Creates a view in a database. The view is not physically materialized; the query that defines the view is run every time the view is referenced in a query. You can't create a view with an external table.
CREATE [ OR REPLACE ] VIEW name [ ( column_name [, ...] ) ] AS query
- OR REPLACE
If a view of the same name already exists, the view is replaced. You can only replace a view with a new query that generates the identical set of columns, using the same column names and data types. CREATE OR REPLACE VIEW locks the view for reads and writes until the operation completes.
The name of the view. If a schema name is given (such as
myschema.myview) the view is created using the specified schema. Otherwise, the view is created in the current schema. The view name must be different from the name of any other view or table in the same schema.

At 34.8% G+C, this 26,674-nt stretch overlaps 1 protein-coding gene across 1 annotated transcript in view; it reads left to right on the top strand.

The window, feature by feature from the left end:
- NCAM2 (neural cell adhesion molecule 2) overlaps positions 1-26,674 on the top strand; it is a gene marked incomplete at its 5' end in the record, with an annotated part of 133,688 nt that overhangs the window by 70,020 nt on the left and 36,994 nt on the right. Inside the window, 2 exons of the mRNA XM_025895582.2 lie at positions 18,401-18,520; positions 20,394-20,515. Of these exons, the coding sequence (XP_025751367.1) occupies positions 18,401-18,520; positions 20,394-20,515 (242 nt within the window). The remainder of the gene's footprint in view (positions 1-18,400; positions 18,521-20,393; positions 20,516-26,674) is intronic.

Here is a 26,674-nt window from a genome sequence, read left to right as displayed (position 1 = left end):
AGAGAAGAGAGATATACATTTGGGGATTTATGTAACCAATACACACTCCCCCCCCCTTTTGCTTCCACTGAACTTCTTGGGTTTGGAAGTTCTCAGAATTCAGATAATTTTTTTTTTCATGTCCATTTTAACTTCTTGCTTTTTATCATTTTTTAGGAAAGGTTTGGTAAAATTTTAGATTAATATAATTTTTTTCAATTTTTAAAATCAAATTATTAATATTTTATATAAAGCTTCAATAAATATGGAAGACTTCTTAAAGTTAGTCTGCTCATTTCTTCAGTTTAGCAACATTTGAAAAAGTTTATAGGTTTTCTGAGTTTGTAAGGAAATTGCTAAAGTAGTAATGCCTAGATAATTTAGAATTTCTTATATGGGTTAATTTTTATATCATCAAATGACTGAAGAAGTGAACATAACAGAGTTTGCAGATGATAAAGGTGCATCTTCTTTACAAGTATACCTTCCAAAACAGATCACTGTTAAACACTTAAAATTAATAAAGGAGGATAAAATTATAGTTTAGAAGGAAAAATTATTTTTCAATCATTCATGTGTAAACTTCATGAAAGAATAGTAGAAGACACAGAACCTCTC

If you specify a view name that begins with '# ', the view will be created as a temporary view that is visible only in the current session.
For more information about valid names, see Names and Identifiers. You cannot create tables or views in the system databases template0, template1, and padb_harvest.
Optional list of names to be used for the columns in the view. If no column names are given, the column names are derived from the query. The maximum number of columns you can define in a single view is 1,600.
A query (in the form of a SELECT statement) that evaluates to a table. This table defines the columns and rows in the view.
You cannot update, insert into, or delete from a view.
Having ownership of a view, or having privileges granted on a view, does not imply access to the underlying tables. You need to grant access to the underlying tables explicitly.
The following command creates a view called myevent from a table called EVENT:
create view myevent as select eventname from event where eventname = 'LeAnn Rimes';
The following command creates a view called myuser from a table called USERS:
create view myuser as select lastname from users;